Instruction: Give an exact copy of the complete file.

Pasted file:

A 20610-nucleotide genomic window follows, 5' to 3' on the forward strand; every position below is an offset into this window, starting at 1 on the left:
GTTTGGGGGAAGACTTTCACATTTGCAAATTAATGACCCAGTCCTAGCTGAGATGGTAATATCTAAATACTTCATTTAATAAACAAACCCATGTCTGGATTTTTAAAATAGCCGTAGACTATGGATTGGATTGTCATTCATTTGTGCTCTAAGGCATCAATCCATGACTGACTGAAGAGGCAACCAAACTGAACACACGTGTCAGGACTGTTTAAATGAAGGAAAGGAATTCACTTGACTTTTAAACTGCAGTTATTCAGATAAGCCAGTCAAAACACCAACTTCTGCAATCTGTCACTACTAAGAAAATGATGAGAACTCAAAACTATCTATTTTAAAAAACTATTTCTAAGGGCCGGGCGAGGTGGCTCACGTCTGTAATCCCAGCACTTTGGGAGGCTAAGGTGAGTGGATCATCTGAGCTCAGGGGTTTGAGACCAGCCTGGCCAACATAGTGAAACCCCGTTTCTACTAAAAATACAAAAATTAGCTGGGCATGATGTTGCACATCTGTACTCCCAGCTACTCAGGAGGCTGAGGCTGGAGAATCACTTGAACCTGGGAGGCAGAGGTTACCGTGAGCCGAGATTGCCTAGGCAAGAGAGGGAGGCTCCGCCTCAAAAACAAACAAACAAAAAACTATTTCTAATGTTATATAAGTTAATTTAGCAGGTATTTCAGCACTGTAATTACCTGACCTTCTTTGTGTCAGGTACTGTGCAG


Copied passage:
A 20610-nucleotide genomic window follows, 5' to 3' on the forward strand; every position below is an offset into this window, starting at 1 on the left:
GTTTGGGGGAAGACTTTCACATTTGCAAATTAATGACCCAGTCCTAGCTGAGATGGTAATATCTAAATACTTCATTTAATAAACAAACCCATGTCTGGATTTTTAAAATAGCCGTAGACTATGGATTGGATTGTCATTCATTTGTGCTCTAAGGCATCAATCCATGACTGACTGAAGAGGCAACCAAACTGAACACACGTGTCAGGACTGTTTAAATGAAGGAAAGGAATTCACTTGACTTTTAAACTGCAGTTATTCAGATAAGCCAGTCAAAACACCAACTTCTGCAATCTGTCACTACTAAGAAAATGATGAGAACTCAAAACTATCTATTTTAAAAAACTATTTCTAAGGGCCGGGCGAGGTGGCTCACGTCTGTAATCCCAGCACTTTGGGAGGCTAAGGTGAGTGGATCATCTGAGCTCAGGGGTTTGAGACCAGCCTGGCCAACATAGTGAAACCCCGTTTCTACTAAAAATACAAAAATTAGCTGGGCATGATGTTGCACATCTGTACTCCCAGCTACTCAGGAGGCTGAGGCTGGAGAATCACTTGAACCTGGGAGGCAGAGGTTACCGTGAGCCGAGATTGCCTAGGCAAGAGAGGGAGGCTCCGCCTCAAAAACAAACAAACAAAAAACTATTTCTAATGTTATATAAGTTAATTTAGCAGGTATTTCAGCACTGTAATTACCTGACCTTCTTTGTGTCAGGTACTGTGCAG